The secret of Kamala Harris pearls



Pearls have long been used by politicians and first ladies all over the world. Spanish Queen Letizia, Nancy Pelosi or Hillary Clinton wear them regularly.


Kamala Harris has used pearls on many occasions, for example at the presidential debate in Detroit or at her first speech on the senate floor.

Her Black Pearl Necklace, indeed, is everywhere.


During most of human history, black pearl necklaces were not commonly used, and white natural pearls fished from the Indian Ocean and the Caribbean were the desirable norm for Jewelry.

Kamla Harris wearing a Pearl Necklace

 

The Spanish and Portuguese navigators who visited Tahiti observed some curious spherical gems carried by the natives. There was little or no demand for these curious black gems, and it was not until Tahiti became a French protectorate that they reached the European market.


These pearls, stranger than white, soon aroused great interest in French society, and a new trend was born.


It was not until Salvador Assael, the current reference jeweler in the world of pearls, who imported 18 necklaces from Tahiti and sold them to a New York jeweler that the trend exploded.


Van Cleef & Arpels, Cartier, and Tiffany picked up the scent, and soon New York fashionistas were paying hundreds of thousands of dollars for the latest must-have dark gem. These were, of course, cultured black pearls. But displayed in the Fifth Avenue windows of celebrity jewelers, they were presented as the almost priceless results of a partnership with nature. Advertisements announced, “A New Gem is Born.”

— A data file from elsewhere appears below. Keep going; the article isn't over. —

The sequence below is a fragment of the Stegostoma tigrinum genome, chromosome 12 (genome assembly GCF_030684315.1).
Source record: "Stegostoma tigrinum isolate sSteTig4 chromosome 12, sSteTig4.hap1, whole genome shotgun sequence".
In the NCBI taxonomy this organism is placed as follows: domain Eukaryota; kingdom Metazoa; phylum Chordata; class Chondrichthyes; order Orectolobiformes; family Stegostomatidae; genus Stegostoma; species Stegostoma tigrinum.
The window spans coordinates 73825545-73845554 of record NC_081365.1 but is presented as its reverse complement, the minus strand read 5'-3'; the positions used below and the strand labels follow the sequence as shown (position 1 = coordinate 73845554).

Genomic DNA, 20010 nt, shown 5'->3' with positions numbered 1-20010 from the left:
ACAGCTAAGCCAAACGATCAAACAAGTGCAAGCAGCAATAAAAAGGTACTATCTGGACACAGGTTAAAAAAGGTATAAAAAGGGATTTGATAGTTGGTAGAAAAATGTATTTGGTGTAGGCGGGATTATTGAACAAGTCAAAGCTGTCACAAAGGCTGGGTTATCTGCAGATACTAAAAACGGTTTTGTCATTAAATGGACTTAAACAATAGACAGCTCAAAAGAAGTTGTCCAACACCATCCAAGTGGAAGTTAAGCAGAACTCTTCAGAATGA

She proudly wears a single-strand pearl necklace and drop earrings in her 1986 graduation picture from Howard University, where she was part of the Alpha Kappa Alpha sorority. AKA—the first Black Greek-letter sorority—has a legendary story in which they refer to their founding members and incorporators as the “Twenty Pearls.” Each new member is given a special badge decorated with 20 pearls upon initiation. It’s not unusual for a sorority to have its own symbolic elements—Kappa Alpha Theta has the kite, Delta Gamma the anchor—but the pearl may be the most wearable of them all.

But Kamala Harris' interest in tahitian pearls does not stem from a posh New York trend.

Kamala Harris wearing a Tahitian Pearl Necklace

 

She proudly wears a single-strand pearl necklace and drop earrings in her 1986 graduation picture from Howard University, where she was part of the Alpha Kappa Alpha sorority. AKA—the first Black Greek-letter sorority—has a legendary story in which they refer to their founding members and incorporators as the “Twenty Pearls.” Each new member is given a special badge decorated with 20 pearls upon initiation. It’s not unusual for a sorority to have its own symbolic elements—Kappa Alpha Theta has the kite, Delta Gamma the anchor—but the pearl may be the most wearable of them all.

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